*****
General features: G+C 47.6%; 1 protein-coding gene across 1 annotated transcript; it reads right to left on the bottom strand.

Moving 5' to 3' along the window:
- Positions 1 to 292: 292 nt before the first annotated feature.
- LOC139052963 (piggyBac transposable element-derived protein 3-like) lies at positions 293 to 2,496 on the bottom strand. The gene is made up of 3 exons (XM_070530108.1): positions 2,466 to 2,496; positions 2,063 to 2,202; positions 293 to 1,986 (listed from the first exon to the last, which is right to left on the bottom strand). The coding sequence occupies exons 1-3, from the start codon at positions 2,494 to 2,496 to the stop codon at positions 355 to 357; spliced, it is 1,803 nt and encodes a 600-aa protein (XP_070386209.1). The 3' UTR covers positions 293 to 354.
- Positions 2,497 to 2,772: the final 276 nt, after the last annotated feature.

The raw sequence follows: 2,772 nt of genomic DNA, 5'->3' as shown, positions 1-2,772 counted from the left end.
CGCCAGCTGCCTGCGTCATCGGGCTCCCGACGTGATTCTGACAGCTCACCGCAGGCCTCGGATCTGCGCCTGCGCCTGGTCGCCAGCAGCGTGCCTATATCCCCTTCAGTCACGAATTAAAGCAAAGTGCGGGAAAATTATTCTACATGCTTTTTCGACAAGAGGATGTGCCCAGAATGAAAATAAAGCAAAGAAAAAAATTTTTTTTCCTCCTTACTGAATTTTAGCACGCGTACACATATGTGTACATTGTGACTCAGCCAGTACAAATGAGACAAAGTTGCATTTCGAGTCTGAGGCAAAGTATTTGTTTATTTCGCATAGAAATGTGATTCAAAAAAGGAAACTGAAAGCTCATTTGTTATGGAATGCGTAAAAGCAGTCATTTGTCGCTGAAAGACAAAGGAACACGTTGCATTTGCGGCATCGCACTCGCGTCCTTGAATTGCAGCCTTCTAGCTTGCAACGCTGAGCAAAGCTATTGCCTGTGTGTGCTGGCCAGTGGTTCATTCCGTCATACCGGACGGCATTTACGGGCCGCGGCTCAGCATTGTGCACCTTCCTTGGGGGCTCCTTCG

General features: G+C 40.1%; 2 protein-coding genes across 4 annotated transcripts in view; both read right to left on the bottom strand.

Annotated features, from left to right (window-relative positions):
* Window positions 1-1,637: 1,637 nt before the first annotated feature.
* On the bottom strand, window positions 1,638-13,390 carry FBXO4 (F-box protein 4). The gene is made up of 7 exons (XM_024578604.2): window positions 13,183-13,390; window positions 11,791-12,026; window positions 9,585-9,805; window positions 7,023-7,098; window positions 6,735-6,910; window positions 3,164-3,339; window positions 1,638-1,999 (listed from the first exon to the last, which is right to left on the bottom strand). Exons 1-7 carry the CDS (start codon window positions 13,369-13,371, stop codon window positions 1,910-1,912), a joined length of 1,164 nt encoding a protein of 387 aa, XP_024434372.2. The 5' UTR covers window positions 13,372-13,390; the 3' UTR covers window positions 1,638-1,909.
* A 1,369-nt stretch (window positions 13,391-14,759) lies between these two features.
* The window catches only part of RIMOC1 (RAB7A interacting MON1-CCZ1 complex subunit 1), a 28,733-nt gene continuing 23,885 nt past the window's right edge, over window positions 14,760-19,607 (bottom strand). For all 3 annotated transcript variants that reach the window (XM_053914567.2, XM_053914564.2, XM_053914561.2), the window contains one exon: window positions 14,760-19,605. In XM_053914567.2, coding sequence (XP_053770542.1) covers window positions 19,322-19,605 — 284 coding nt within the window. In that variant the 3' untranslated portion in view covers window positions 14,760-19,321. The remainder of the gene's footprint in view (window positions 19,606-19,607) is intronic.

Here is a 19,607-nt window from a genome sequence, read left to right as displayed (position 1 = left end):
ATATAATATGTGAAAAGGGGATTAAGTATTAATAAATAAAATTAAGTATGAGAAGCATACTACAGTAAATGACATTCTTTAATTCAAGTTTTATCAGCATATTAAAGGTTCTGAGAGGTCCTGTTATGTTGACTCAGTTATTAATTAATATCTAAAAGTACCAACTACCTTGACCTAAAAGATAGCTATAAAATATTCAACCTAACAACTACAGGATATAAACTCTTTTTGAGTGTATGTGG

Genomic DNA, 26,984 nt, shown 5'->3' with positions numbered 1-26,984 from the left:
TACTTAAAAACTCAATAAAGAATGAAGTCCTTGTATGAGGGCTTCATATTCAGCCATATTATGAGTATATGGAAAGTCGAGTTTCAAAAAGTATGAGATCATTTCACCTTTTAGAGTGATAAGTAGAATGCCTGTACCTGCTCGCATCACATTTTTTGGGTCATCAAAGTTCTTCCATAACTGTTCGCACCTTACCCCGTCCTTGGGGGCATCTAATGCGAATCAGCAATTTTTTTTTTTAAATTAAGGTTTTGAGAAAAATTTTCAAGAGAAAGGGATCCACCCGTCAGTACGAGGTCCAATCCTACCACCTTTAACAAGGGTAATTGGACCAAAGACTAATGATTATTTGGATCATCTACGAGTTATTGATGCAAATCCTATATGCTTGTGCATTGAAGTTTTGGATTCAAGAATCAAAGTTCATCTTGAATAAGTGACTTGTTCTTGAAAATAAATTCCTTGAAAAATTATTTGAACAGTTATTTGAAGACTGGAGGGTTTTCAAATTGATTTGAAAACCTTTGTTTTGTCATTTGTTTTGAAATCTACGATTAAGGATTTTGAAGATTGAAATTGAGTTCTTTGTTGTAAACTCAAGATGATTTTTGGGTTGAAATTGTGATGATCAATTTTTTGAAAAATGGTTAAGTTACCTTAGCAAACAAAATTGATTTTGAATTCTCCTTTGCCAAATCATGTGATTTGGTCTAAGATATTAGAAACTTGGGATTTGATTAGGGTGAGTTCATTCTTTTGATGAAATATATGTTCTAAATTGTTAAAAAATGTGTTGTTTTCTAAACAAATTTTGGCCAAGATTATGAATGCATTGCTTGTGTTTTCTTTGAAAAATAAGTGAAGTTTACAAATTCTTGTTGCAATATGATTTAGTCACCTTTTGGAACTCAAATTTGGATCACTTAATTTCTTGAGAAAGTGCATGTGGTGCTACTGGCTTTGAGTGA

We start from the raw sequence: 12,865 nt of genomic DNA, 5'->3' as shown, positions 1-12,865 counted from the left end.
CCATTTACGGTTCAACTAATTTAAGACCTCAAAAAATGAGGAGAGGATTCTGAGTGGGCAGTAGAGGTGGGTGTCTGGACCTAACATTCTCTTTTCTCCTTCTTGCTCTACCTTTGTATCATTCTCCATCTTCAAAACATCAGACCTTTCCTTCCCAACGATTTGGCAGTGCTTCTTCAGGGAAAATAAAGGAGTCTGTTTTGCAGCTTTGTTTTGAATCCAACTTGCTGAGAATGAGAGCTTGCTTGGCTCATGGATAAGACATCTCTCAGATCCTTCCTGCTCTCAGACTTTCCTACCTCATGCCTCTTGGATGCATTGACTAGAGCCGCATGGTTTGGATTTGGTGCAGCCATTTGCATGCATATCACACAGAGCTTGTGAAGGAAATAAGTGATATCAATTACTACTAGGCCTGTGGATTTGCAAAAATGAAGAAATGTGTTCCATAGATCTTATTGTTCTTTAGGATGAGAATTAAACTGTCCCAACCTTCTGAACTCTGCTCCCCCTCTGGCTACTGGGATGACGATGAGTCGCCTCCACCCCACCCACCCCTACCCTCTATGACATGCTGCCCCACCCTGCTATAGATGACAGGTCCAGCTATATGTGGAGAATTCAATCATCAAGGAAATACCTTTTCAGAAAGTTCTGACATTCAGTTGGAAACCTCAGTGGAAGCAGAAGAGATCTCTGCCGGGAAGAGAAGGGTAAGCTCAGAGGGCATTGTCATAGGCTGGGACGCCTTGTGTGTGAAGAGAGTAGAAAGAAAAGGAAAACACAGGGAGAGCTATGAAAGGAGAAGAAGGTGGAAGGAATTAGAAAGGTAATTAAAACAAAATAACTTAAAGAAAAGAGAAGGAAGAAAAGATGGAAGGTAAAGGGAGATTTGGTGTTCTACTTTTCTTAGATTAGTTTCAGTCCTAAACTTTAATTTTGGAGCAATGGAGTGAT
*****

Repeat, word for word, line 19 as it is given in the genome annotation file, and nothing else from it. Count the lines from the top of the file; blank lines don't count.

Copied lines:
CCATTTACGGTTCAACTAATTTAAGACCTCAAAAAATGAGGAGAGGATTCTGAGTGGGCAGTAGAGGTGGGTGTCTGGACCTAACATTCTCTTTTCTCCTTCTTGCTCTACCTTTGTATCATTCTCCATCTTCAAAACATCAGACCTTTCCTTCCCAACGATTTGGCAGTGCTTCTTCAGGGAAAATAAAGGAGTCTGTTTTGCAGCTTTGTTTTGAATCCAACTTGCTGAGAATGAGAGCTTGCTTGGCTCATGGATAAGACATCTCTCAGATCCTTCCTGCTCTCAGACTTTCCTACCTCATGCCTCTTGGATGCATTGACTAGAGCCGCATGGTTTGGATTTGGTGCAGCCATTTGCATGCATATCACACAGAGCTTGTGAAGGAAATAAGTGATATCAATTACTACTAGGCCTGTGGATTTGCAAAAATGAAGAAATGTGTTCCATAGATCTTATTGTTCTTTAGGATGAGAATTAAACTGTCCCAACCTTCTGAACTCTGCTCCCCCTCTGGCTACTGGGATGACGATGAGTCGCCTCCACCCCACCCACCCCTACCCTCTATGACATGCTGCCCCACCCTGCTATAGATGACAGGTCCAGCTATATGTGGAGAATTCAATCATCAAGGAAATACCTTTTCAGAAAGTTCTGACATTCAGTTGGAAACCTCAGTGGAAGCAGAAGAGATCTCTGCCGGGAAGAGAAGGGTAAGCTCAGAGGGCATTGTCATAGGCTGGGACGCCTTGTGTGTGAAGAGAGTAGAAAGAAAAGGAAAACACAGGGAGAGCTATGAAAGGAGAAGAAGGTGGAAGGAATTAGAAAGGTAATTAAAACAAAATAACTTAAAGAAAAGAGAAGGAAGAAAAGATGGAAGGTAAAGGGAGATTTGGTGTTCTACTTTTCTTAGATTAGTTTCAGTCCTAAACTTTAATTTTGGAGCAATGGAGTGAT